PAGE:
Jurisdiction Report and Determination
The jurisdiction/disposition report noted that Karla continued to be detained in shelter care. It further advised that the social worker had telephone contact with Father, who stated that he and Mother lived together, in Miami, when Karla was born and that he had been deported to Peru when Karla was six months old. Father told the social worker that he had maintained telephone contact with Karla, that Karla visited his mother regularly in Concord, and that, in 2008, she visited him in Peru.
The jurisdiction/disposition report confirmed that Karla told police investigators that Martin S. had asked her to touch his penis on three different occasions and had touched her vagina. The police report was attached, which indicated that, after his arrest, Martin S. admitted asking Karla to touch his penis three times, "but also said there have been many more times." Martin S. also told police that he had taken a shower with Karla and Mother. The detective noted that, when he entered the bedroom to interview Karla at her home, a movie showing two people having sex was playing on the television.
The jurisdiction/disposition report indicated that the social worker had interviewed Mother, who admitted that she did not originally believe Karla and told Karla that she was not telling the truth. However, Mother said that, as of July 21, 2009, she believed "whatever Karla said." Nonetheless, Mother also stated that she blamed Karla's maternal grandmother because " 'she let Karla watch Spanish soap opera (novelas) about people being molested by family members and people having sex so she opened up Karla's mind to those kind of things.' " Mother also admitted visiting Martin S. in jail and anticipated some continued relationship with him because she was having his baby. The social worker expressed concern that Mother has been more protective of Martin S. than of her own child. However, the report also noted that Karla and Mother appeared to be bonded and that Karla appeared to be physically well-cared for by Mother.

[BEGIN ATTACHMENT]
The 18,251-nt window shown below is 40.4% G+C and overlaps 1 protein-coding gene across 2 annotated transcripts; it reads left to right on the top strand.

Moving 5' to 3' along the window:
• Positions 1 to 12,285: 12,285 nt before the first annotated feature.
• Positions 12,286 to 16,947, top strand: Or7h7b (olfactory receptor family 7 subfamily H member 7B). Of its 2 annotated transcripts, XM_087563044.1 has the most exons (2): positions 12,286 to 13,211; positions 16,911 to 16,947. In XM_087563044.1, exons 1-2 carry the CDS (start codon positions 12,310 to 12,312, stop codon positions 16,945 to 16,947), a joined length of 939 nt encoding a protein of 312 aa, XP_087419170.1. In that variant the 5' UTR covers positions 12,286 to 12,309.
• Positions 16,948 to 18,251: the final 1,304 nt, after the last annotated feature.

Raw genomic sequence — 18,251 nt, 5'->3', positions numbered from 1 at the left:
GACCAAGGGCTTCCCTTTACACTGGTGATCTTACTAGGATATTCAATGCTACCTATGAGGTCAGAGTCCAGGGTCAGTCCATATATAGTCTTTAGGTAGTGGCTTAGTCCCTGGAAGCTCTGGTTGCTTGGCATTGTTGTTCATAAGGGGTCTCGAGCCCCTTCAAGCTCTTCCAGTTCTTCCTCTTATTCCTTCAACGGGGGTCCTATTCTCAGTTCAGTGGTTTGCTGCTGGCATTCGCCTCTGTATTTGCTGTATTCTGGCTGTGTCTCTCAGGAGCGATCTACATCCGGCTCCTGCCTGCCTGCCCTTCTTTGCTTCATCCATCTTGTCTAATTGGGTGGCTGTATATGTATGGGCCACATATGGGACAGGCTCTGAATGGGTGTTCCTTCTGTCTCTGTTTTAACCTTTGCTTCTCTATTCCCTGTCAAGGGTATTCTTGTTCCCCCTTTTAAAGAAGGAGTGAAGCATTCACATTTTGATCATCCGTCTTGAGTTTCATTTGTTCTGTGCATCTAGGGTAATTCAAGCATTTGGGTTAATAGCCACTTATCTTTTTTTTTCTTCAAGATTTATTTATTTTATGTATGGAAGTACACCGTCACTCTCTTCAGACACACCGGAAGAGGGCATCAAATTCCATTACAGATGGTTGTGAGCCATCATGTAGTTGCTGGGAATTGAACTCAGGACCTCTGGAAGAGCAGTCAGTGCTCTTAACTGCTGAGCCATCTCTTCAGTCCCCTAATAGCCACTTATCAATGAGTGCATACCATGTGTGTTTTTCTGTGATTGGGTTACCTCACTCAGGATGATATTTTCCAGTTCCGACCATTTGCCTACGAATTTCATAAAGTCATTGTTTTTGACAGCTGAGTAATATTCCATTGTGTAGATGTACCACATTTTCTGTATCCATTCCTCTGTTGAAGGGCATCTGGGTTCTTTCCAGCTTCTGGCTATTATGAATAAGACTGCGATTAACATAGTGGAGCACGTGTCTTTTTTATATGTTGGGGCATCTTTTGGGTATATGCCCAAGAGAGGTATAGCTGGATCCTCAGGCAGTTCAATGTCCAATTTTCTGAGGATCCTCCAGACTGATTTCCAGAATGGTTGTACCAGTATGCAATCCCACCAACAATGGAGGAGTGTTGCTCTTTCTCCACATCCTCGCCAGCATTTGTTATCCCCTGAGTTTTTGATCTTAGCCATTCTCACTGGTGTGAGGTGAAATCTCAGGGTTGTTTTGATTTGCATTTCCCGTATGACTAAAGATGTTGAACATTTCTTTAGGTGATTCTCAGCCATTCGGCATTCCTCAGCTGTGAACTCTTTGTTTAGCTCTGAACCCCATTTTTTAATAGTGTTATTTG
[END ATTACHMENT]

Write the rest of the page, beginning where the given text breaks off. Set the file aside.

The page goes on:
The report noted that the social worker had conducted a telephone interview with Father. When it was explained why Karla was removed from Mother's custody, Father said he believed Karla and was very concerned about her protection. Father also stated that he wanted to be involved in the dependency proceedings and would like custody of Karla. If this was not possible, Father indicated that he would like Karla placed with his mother or a paternal uncle or aunt. Mother indicated that she wanted Karla returned to her care, but if that was not possible, she would like Karla placed with a maternal relative other than the maternal grandmother. Karla indicated that she wanted to go home with Mother.
The report stated that Karla had begun crisis counseling and supervised visits with Mother. The Agency reported that Mother exhibited difficulty respecting the rules and in controlling her emotions during visitation. However, the Agency also stated that Mother and Karla were affectionate and Karla appeared at ease during visits. The social worker wrote: "[Karla] appears to be a happy child but does seem very confused about why she is not with her mother and states she misses her mother. Since [Karla] has refused to discuss anything about her home and seems to shut down, the undersigned believes [Karla] feels a sense of guilt and she appears very concerned about harming her mother or unborn sibling." Karla's foster mother also observed Karla engaging in sexualized play.